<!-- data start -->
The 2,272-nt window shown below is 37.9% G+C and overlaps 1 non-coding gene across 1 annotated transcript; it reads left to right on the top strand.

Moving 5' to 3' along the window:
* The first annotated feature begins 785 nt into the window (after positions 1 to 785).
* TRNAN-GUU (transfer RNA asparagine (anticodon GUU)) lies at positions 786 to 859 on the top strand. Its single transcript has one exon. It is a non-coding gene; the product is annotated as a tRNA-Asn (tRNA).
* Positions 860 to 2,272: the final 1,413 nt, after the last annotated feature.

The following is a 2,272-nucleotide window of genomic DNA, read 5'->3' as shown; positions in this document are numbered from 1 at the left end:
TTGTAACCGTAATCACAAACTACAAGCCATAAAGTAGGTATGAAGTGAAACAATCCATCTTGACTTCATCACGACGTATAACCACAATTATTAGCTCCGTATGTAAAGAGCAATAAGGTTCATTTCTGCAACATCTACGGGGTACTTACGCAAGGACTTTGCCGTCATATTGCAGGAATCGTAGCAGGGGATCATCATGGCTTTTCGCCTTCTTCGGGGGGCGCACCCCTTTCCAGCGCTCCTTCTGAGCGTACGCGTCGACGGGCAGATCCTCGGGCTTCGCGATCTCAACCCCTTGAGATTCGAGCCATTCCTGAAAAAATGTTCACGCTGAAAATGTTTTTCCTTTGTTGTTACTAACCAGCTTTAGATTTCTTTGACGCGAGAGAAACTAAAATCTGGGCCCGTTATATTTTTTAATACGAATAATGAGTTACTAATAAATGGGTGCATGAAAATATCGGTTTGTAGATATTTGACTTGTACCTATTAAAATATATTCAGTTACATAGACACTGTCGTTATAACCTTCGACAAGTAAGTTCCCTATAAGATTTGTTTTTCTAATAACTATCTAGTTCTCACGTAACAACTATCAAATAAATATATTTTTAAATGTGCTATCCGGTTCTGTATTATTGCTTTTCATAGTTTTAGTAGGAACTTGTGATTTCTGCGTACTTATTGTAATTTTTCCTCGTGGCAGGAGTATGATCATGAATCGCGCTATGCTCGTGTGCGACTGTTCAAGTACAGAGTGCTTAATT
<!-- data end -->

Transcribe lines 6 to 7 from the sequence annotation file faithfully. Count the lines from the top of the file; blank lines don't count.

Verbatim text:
The following is a 2,272-nucleotide window of genomic DNA, read 5'->3' as shown; positions in this document are numbered from 1 at the left end:
TTGTAACCGTAATCACAAACTACAAGCCATAAAGTAGGTATGAAGTGAAACAATCCATCTTGACTTCATCACGACGTATAACCACAATTATTAGCTCCGTATGTAAAGAGCAATAAGGTTCATTTCTGCAACATCTACGGGGTACTTACGCAAGGACTTTGCCGTCATATTGCAGGAATCGTAGCAGGGGATCATCATGGCTTTTCGCCTTCTTCGGGGGGCGCACCCCTTTCCAGCGCTCCTTCTGAGCGTACGCGTCGACGGGCAGATCCTCGGGCTTCGCGATCTCAACCCCTTGAGATTCGAGCCATTCCTGAAAAAATGTTCACGCTGAAAATGTTTTTCCTTTGTTGTTACTAACCAGCTTTAGATTTCTTTGACGCGAGAGAAACTAAAATCTGGGCCCGTTATATTTTTTAATACGAATAATGAGTTACTAATAAATGGGTGCATGAAAATATCGGTTTGTAGATATTTGACTTGTACCTATTAAAATATATTCAGTTACATAGACACTGTCGTTATAACCTTCGACAAGTAAGTTCCCTATAAGATTTGTTTTTCTAATAACTATCTAGTTCTCACGTAACAACTATCAAATAAATATATTTTTAAATGTGCTATCCGGTTCTGTATTATTGCTTTTCATAGTTTTAGTAGGAACTTGTGATTTCTGCGTACTTATTGTAATTTTTCCTCGTGGCAGGAGTATGATCATGAATCGCGCTATGCTCGTGTGCGACTGTTCAAGTACAGAGTGCTTAATT